May 20, 2016

Every two years there is an International Congress of Environmental Health. Last time it was held, in 2014, it was in Las Vegas, this year it was in Lilongwe, Malawi.

To be able to attend this conference, Cardiff Met Environmental Health students had to send an abstract of our research projects that we submitted as part of our degree. Six students were chosen by three members of the International Federation of Environmental Health (IFEH) to present at the conference. I was chosen to present my research project on “Hoarding – A shared issue? An investigation into the perception of Environmental Health Officers and Social Services staff in Caerphilly County Borough Council.”

We left Sunday 1st May from Heathrow, and after 8 hours of flying over night we arrived at Ethiopian airport at 6am their time on Monday morning. It was at this point it became clear I was in Africa; firstly, there was smoking indoors and there was grass on the floor as a non-slip method because the roof was leaking as it was the rainy season. Secondly, when we tried to get hot drinks there was no queueing system and they made tea with frothy milk, it didn’t taste very nice and was very confusing!

We left Ethiopia after 3 hours wait and travelled another 3 hours to Lilongwe airport. It was a lot warmer in Malawi than in Ethiopia. We had to get visas to enter the country, and it took what felt like all day, this was because they wrote down every person who entered the country, there were no computers, everything had to be hand written! After 2 hours of queueing we finally left the airport.

market selling bedsAs we started our journey from the airport to the hotel, we travelled along tarmac roads with red sand on the sides with market stalls on each side, which sold sofas, furniture and coffins. It was a lot greener than I expected, with fields going for miles on both sides of the road.

We arrived at our hotel after an hours drive from the airport, once we had settled into our rooms we decided to go for food. We found a place that was suggested by the hotel and had a drink, when we asked for the menu they said that they closed at 5 for food so we had to move to the neighbouring restaurant! Then, as it was a bank holiday there, they hadn’t had any deliveries so they could only serve us fried chicken (similar to something you’d get from KFC), quail, macaroni and cheese and burgers. Half the way through our dinner, they had a power cut and we had a candle lit dinner until the power came back on.

On the first day of the conference we were welcomed with speeches from the Minister of health of Malawi, and the President of the IFEH, and then we had entertainment provided by the local schools, tribesmen and women who sang and danced for us as part of a ceremony.

PresentingOn Tuesday afternoon I was the last to presented my research project, after the other students had done theirs. I was nervous but I realised what an amazing opportunity it was to be able to present my own research project in Malawi in an international conference for Environmental Health, and I just could not let this opportunity pass. Once I had finished, I had a few questions and a few people came up to me and introduced themselves, saying they had enjoyed my presentation and that they found my project interesting, which was a massive boost to my confidence!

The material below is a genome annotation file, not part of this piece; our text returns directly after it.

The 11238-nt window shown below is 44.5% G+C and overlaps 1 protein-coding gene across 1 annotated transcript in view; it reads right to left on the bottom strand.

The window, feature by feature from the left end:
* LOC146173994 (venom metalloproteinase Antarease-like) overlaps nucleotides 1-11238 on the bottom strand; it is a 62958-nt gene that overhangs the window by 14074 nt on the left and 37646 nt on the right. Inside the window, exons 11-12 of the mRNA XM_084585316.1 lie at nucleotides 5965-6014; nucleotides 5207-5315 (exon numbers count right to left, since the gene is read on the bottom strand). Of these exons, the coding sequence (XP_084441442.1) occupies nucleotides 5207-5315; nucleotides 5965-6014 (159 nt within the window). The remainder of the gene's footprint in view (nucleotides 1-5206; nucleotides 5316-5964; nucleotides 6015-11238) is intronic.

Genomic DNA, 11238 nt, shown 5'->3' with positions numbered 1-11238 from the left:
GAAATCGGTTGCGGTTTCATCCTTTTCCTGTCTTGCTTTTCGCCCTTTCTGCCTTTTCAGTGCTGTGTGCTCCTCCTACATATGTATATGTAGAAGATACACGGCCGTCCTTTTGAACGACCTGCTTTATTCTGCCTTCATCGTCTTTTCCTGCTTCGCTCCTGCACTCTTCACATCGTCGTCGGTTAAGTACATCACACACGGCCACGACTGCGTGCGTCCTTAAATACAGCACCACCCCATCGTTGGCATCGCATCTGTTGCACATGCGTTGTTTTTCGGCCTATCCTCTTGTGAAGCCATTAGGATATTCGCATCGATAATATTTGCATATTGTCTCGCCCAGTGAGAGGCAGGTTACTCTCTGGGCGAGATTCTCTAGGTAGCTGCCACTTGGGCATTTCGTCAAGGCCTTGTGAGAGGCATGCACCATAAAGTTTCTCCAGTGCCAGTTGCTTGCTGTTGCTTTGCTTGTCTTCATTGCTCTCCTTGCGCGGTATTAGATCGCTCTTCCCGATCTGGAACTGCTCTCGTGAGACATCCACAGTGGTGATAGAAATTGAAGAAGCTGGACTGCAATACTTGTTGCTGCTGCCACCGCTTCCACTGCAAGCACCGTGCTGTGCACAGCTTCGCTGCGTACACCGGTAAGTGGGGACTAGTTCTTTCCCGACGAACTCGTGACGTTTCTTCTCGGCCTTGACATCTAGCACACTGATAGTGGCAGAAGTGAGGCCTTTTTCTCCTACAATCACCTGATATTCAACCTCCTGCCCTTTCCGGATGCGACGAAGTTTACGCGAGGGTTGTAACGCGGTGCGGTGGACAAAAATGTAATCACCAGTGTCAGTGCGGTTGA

On Wednesday we attended the conference to watch others present. Thursday was ‘field trip day’ and after feeling sick throughout the night I thought I was going to be unable to go, but after medication and a nap on the bus I soon recovered. This was one of the best days of the trip! We visited a village who had stopped people going to the bathroom outside, by ensuring each hut had an outside toilet and basic hand washing facilities/ The chief was the first in the area to stop this practice and had reduced the number of deaths in this village by reducing the number of people becoming unwell with diseases caused by them going to the bathroom outside.

When we got off the bus, the local women were singing and dancing, the children all came to see the visitors and the chief welcomed us all with a speech and then a tour of different toilets and to see how they washed their hands. Once the tours were over we had women singing for us and men with masks on dancing (which all the women and children were terrified of and would run away from them if they came near them)!

mask dancers

A certificate was then presented to the chief to congratulate her on this monumental success, and I can honestly say I have never seen someone so happy about a certificate for having toilets!

Once we had left the village we headed to Lake Malawi and for lunch at a hotel right on the beach – the lake was so beautiful and very windy. The lake is the second largest in Africa and it’s more like the sea-side than going to a lake here in Wales. There were also monkeys by the lake which was  an unusual sight!

Friday was the final day of the conference and to end the trip there was a conference dinner for all those who attended the course. It was lovely to see everyone and a good way to the end a fantastic week. We flew home on the Saturday and landed back in Heathrow via Ethiopia airport again on Sunday morning at 7. I am so glad that I am home and not having to eat any more awful aeroplane food, which consisted of chicken or beef and curries at 5 in the morning!

group photo

To anyone who has the opportunity to travel to a conference or to present somewhere, just take it because it was truly one of the best experiences I’ve had and I would definitely go back to Malawi again! A week just didn’t seem long enough. The only unfortunate thing was that I came home on Sunday and I had an exam on Thursday!

In two years’ time the conference is in New Zealand and well, I had better start saving and researching so I can go again!